Slim Down Plan
Slim Down Plan
How to use a calorie deficit
to lose those love handles
What’s the secret to slimming down? It's not what you're thinking, but it's probably easier than you imagine. Jordan Morello is a personal trainer and online fitness coach with over a decade of experience. He says almost all clients ask him about zeroing in on specific areas of fat, wondering what exercises they can do to lose the fat. “One of the biggest areas I always hear about is the love handles,” he says. “But, to be honest, there really isn't a magic exercise that you can do to slim down this area—the main component will always be ensuring that your nutrition is on point.”
And that's where a calorie deficit comes in. If you want to slim down and just generally lose weight, you don't have to try endless fad diets. You don't need expensive (and often tasteless) prepackaged meals and snacks. All you need is a little disciple and an equal amount of elementary math skills. The key to weight loss is accounting. But unlike with your bank account, you want to go into debt here: the goal is to burn more calories than you consume. Do that, and you're guaranteed to drop pounds and deflate the softness that's keeping you from toning up your midsection.
The Calorie Deficit Plan
“The whole point of being in a calorie deficit is providing your body fewer calories than it needs to support the components of calorie expenditure,” says Morello. “And doing this over a longer period of time results in weight loss, allowing you to tone up.” On the flip side, you gain weight when you regularly provide your body more calories than it needs to support these functions. According to the Academy of Nutrition and Dietetics (PDF), a calorie deficit of 500 calories per day is sufficient for weight loss (between a pound or two a week) and won't really affect your hunger or energy levels.
Morello says the first thing he teaches clients is how many calories they should be eating in a day. “This is called your maintenance calories.” A simple equation is to multiply your weight by 10. So if you're a 185 pound man, you'll need around 1,850 calories a day to maintain your weight (without any exercise). If you're moderately active, say with two to four workouts a week, you should up that to 14 times your weight. “Just because a little calorie deficit is good for weight loss does not mean that eating as little as possible to lose weight is a good idea,” says registered dietitian and sports nutritionist Amy Goodson. “The key is making sure that you're fueling your body appropriately for the amount of activity being done.”
Monitor what you eat and drink for a few days and tally your daily total using an app like MyPlate, which makes quick work of searching for and adding food (you can even scan the barcodes of packaged food). How close do you align with your recommended maintenance calories?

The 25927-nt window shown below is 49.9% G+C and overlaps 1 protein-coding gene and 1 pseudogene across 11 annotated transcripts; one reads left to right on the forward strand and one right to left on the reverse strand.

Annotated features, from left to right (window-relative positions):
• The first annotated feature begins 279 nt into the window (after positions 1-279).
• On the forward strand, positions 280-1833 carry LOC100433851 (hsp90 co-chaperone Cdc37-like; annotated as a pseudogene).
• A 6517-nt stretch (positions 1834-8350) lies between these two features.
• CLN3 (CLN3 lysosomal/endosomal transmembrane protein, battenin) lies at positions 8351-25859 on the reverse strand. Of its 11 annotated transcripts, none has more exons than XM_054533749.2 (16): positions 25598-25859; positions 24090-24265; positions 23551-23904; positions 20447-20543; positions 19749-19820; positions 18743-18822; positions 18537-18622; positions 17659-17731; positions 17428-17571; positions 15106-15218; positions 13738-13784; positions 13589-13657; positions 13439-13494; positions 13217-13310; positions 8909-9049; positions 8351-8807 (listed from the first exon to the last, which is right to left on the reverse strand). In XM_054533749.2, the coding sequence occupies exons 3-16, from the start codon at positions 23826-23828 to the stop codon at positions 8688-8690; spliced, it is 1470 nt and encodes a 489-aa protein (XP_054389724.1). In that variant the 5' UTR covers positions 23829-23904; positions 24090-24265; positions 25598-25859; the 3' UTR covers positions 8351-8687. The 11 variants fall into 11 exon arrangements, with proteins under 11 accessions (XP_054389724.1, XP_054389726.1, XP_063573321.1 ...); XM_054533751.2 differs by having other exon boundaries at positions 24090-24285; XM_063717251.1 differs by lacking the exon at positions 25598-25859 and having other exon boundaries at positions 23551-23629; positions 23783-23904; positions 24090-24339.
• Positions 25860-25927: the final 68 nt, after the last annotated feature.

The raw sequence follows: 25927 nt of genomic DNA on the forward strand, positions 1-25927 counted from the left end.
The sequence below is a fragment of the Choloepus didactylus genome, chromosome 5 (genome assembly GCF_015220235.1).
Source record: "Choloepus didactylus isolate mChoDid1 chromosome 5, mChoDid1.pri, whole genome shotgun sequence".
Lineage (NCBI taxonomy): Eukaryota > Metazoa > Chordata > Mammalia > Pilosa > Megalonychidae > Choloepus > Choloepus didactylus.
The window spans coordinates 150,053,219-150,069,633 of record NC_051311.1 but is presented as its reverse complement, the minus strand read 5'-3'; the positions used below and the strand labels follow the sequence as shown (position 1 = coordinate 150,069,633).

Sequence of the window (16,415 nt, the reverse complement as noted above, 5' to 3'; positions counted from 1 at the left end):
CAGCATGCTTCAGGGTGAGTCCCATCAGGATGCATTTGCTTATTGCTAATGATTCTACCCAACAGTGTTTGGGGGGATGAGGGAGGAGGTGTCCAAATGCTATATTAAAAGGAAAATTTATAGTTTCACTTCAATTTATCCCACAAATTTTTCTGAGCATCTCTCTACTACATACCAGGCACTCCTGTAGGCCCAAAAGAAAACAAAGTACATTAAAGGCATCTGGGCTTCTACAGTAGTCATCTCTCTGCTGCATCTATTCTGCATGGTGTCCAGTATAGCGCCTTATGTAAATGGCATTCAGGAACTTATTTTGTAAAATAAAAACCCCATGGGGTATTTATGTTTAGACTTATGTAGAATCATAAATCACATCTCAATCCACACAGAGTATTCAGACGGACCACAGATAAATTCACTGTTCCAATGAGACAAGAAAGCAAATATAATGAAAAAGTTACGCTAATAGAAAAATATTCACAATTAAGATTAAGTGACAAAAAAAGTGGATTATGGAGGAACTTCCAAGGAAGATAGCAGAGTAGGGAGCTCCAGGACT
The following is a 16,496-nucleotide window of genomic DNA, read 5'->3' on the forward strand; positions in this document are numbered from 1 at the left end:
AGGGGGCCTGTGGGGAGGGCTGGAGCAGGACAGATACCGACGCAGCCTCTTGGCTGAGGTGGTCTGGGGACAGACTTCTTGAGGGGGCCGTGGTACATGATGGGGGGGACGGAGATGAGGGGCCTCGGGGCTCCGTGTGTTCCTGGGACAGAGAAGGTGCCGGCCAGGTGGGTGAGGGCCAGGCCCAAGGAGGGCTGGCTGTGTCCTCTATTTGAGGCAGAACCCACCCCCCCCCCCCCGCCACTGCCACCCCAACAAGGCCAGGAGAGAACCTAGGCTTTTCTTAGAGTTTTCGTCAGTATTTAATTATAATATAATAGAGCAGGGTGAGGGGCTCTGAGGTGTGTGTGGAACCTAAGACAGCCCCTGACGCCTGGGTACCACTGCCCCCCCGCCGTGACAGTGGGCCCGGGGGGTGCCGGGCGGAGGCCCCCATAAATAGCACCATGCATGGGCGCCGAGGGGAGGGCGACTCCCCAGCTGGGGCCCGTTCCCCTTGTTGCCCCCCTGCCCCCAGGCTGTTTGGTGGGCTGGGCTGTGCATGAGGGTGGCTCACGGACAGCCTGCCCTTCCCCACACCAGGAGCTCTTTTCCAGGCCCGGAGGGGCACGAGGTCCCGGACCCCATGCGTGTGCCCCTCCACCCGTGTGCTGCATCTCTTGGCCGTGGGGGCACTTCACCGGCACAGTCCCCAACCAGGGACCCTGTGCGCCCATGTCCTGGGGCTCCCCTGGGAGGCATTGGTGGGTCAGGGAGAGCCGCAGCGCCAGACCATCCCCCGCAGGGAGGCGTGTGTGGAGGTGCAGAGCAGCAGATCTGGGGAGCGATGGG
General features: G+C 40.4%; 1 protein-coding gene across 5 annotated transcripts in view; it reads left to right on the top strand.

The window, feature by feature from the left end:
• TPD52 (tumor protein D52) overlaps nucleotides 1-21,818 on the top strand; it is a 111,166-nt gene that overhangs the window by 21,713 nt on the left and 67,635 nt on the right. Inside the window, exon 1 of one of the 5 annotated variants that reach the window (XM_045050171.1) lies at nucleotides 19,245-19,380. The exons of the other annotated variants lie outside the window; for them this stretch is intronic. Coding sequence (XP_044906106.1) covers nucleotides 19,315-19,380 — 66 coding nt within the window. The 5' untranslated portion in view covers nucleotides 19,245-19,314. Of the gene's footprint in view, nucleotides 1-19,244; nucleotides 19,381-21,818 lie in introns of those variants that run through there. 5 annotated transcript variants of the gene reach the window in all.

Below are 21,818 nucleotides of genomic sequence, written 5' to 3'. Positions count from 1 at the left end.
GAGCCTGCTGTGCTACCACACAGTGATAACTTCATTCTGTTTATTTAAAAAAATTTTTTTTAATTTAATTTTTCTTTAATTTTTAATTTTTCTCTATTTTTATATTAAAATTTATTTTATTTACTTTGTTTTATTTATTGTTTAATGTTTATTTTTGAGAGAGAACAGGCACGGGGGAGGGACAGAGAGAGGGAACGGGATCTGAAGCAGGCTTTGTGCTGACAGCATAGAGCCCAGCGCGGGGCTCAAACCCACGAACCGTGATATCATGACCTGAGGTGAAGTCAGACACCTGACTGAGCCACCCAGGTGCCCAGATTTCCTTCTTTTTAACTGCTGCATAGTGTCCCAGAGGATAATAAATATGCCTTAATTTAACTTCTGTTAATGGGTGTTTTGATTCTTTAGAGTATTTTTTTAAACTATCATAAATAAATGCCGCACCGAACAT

Determine Calories Burned
To make sure you're hitting your deficit, you want to start by calculating your Basal Metabolic Rate (BMR), the calories required to keep your body functioning normally. An online calculator will give you this number, taking your height, weight and age into account. Then you'll add that with calories expelled during physical activity. Again, this is where a tracker can come in handy. The MyPlate app syncs with fitness trackers like your AppleWatch, so it pulls in the calories burned during workouts, making it easy to see where you are in terms of calories for the day. Because once you're regularly hitting your deficit, that's when your body burns your fat stores for the necessary energy.
That Active 185 Pound Man?
His BMR is around 1,883. Your body also burns between 225 and 350 calories just by digesting food (you burn more when you load up on protein). The rest of your calorie burn will come from physical activity and workouts.
Get theMost From Workouts
All workouts will burn calories, helping you to reach a deficit. But intervals and high-intensity training is a proven way to kickstart your metabolism and shed some pounds in the process. Kurt Hester, head strength and conditioning coach at Louisiana Tech, says HIIT is more time efficient in caloric expenditure than a traditional cardio workout. “Not only will your body burn more calories during HIIT workouts but you'll also continue to burn more calories and fat in the 24 hours after a HIIT workout,” he says. Especially when you're not overindulging in calories, you want to keep the workouts brief but effective.
Adjust as Needed
“As the weeks go by, you may need to adjust those calories in order to continue to hit new goals and lose weight,” says Morello. He also says it's important to mix up meals so it doesn't get boring or feel too much like a diet. That's why he ended up writing a cookbook, Buon Appetito, full of easy-to-make but satisfying recipes that fill you up without overloading on calories. “The main thing I tell my clients is not to drink your calories and to eat as much whole, unprocessed foods as you can.” He says that's a whole lot easier to do when you cook your own meals at home. “That's the beauty of really learning more about your calories and body because then it gives you so much more freedom to branch out, adopting a healthy balanced lifestyle while still achieving your goals—which is one of the biggest things I try and teach all of my clients.”
You don’t always feel like cooking or even calculating everything you’re about to eat. That’s why it's smart to meal prep. You can make a few meals ahead of time and store them in the fridge or freezer. That way, you know exactly what you’re eating and you won’t be tempted to derail any progress with unplanned takeout.
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